Sad but Serious: A Day in the Life of a Woman

"A Day in the Life of a Woman" cartoon by nakedpastor David Hayward

“A Day in the Life of a Woman” cartoon by nakedpastor David Hayward

I’m married to an incredibly strong woman. We have an incredibly strong daughter. They are aware that they live in a world that is not fair towards women. This is part of the reason why they are incredibly strong.

Emma Watson’s speech is worth listening to. I’ve heard some men say they’ve heard it all before. What’s the big deal? Just because she’s a celebrity it gets plastered everywhere.

I know why: because it’s still an issue, and it doesn’t matter who publicizes the problem and a solution. As long as it gets publicized and change happens.

It’s a global issue requiring global transformation.

And I want to do my part.


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7 Responses

  1. Lou Lange says:

    It is a very important issue. As long as inequality in employment and salaries still exists in the US or anywhere in the world, then the issues have not been resolved.

  2. Wendy Smith says:

    As long as women (and men) are prevented from pursuing what is in their heart in the work, political, and financial arenas with either shame, condescension, or rule of law, the issues have not been resolved. Equality isn’t just about women. It is about giving men freedom to be who they choose to be as well, without all of the masculine stereotypes. Perhaps this shouldn’t be called ‘equality’ but maybe freedom for all.

  3. Jonn McDaniel says:

    @Wendy Smith is right on target. There is still an issue with how the argument is even framed. While I comprehend why we use words to describe how men are the goal to achieve equality with, that continues to foster the same unhealthy thinking regarding gender. Freedom for all to pursue his or her own passion without discrimination is the goal rather than everyone striving to be equal to men (or more accurately, white men) or some unhealthy perception of what men should be.

  4. JT says:

    I told my kids when they were young to get used to this. “Life aint fair”. They are both(male and female) realizing it goes both ways for both genders. Damn, Im so proud of my childrens awareness. 🙂

  5. It’s rather sad that women have to go to extremes just to be recognized outside of the sadly common “mothers, wives, babymakers, sexual objects” view

  6. Bri says:

    JT, why would you tell them to get used to it? That’s exactly the opposite of what our children should be doing.

  7. HappyGirl says:

    I’ve been pondering this one a lot. We often want to point fingers at others for gender equality problems, but let’s face it – it’s in most if not all of us to some degree. Let me explain from examples throughout my life:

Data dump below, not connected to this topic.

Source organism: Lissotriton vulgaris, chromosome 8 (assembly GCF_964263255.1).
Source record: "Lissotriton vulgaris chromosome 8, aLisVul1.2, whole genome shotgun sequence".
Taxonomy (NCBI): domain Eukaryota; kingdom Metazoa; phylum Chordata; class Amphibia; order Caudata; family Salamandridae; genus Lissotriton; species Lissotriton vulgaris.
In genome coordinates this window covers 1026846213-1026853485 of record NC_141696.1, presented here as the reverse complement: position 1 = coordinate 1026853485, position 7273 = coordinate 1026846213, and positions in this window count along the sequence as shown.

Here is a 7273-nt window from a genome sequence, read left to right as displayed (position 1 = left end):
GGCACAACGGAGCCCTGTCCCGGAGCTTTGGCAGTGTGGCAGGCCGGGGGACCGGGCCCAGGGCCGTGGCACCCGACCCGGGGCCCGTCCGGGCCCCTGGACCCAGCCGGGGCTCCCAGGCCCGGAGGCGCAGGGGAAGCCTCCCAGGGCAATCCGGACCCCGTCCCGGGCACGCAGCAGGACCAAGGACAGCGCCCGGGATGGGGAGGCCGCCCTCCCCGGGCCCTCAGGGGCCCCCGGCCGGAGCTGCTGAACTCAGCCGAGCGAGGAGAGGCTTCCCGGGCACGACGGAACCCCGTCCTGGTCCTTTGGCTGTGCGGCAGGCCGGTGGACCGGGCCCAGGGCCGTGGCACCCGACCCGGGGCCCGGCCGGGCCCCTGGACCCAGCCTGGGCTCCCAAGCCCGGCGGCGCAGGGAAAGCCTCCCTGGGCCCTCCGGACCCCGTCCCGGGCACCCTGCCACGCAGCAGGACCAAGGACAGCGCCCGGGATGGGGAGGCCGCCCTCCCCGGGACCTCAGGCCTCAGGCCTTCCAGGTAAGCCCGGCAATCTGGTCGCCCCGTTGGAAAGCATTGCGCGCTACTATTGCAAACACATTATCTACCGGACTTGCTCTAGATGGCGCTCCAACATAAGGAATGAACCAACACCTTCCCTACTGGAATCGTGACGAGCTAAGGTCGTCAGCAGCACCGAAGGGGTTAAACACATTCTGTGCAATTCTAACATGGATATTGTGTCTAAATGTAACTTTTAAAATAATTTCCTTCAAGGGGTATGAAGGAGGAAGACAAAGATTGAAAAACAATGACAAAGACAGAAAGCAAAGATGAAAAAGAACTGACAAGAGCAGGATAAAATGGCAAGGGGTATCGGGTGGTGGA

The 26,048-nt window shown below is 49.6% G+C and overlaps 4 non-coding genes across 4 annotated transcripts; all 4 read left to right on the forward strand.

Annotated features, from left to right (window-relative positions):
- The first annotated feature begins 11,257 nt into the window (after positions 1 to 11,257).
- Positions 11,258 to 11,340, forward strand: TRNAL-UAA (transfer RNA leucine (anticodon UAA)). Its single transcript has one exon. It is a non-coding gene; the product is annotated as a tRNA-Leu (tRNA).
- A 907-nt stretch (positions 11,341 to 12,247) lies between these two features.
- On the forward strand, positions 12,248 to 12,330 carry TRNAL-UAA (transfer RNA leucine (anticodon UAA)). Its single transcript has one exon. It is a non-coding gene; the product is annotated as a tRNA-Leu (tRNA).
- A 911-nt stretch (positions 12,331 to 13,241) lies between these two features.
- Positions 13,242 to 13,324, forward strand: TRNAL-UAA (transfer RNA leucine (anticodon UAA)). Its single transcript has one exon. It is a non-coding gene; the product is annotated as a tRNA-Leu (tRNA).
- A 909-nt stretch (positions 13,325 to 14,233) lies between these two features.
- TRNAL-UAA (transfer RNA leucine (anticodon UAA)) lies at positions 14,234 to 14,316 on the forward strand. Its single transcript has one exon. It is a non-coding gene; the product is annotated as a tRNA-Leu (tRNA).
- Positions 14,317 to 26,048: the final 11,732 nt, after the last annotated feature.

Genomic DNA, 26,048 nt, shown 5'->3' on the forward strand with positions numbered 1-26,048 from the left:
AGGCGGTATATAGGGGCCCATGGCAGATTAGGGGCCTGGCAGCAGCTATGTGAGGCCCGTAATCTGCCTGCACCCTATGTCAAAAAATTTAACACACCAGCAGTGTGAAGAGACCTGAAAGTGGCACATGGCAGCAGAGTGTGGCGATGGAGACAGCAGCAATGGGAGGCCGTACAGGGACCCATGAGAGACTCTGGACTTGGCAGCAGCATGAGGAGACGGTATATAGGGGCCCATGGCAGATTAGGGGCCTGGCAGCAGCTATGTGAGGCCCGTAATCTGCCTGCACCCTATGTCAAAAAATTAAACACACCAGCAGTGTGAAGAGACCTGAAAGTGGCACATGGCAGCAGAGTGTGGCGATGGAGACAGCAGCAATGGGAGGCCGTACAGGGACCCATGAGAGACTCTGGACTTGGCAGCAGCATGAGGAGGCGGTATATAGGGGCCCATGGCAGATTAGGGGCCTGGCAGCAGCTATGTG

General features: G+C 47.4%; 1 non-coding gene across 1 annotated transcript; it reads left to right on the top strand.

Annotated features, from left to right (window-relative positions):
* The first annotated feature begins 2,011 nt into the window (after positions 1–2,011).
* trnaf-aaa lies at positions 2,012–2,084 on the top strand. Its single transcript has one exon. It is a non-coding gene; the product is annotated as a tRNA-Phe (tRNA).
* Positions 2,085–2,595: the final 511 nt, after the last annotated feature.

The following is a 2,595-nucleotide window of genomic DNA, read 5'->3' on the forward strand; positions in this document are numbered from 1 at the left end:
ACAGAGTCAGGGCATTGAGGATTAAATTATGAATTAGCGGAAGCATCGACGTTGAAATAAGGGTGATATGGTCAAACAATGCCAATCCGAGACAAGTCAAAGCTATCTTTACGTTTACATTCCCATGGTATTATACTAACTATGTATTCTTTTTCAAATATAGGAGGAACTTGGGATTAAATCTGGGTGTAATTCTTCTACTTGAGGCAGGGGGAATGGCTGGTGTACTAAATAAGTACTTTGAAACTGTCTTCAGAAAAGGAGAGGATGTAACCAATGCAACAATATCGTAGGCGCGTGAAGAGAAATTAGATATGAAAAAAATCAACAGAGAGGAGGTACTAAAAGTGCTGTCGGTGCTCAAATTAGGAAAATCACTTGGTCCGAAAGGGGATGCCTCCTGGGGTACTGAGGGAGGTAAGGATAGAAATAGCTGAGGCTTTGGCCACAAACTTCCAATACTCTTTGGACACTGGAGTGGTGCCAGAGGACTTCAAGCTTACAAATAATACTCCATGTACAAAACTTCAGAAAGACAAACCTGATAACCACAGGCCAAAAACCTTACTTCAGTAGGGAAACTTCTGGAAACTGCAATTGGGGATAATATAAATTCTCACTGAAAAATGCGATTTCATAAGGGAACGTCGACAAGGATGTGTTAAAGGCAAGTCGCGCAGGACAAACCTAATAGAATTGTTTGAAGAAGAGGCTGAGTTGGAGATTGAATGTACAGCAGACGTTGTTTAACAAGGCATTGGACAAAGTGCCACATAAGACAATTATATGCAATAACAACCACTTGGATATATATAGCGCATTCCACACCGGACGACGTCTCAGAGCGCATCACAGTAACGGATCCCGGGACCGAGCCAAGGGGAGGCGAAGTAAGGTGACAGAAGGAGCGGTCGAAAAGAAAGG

– High school – I was a gifted piano player, and was told by a piano teacher that if there was a close match in a piano competition, the male would most likely be chosen as victor. And it was true. Every time.

    – Waitressing – male servers would often make much more in tips than female servers. Sometimes twice as much, even though we were as capable as they were.

    – Worship Pastor – after I quit being a worship pastor to raise my children, the man they hired got twice the responsibility and more pay in a much shorter time, even though I was more educated, qualified, and experienced. (but at least they ordained me 🙂

    – Trying to get re-hired as a Worship Pastor after my children were grown up a bit – I applied for over 50 jobs. In almost every case, I was overlooked, and the person chosen was a man in his twenties with less experience and fewer qualifications. I guess most pastors don’t like having “mom” on stage 🙂

    – (currently) Yoga instructor (calm down, Charismatics, I only bow to Jesus) – male led classes are much better attended than female led classes, even though we are all trained by the same teacher and all excellent teachers. And many of the females are more experienced and better qualified than the males (not me, in this case).

    The only place in my life where I found my gender was not an issue was when I spent a few years as a music teacher. I guess I was more “in my place” there.

    My point is that it’s not always church leaders or CEO’s that have gender equality issues. It’s in all of us. Let’s be gut level honest with ourselves. Most people prefer a male server in a restaurant; they are somehow perceived as more capable and strong.

    I rarely complain about this; it’s just the way it has been throughout my life. Most men would be totally clueless that this ever happens. Others would think this is how things should be. I don’t whine, I live a happy, fulfilled life. But I have often thought “how would things have been different if I had been born with the skill set I have been given, but as a man”.

    Don’t worry – no penis envy here. You guys can keep those things.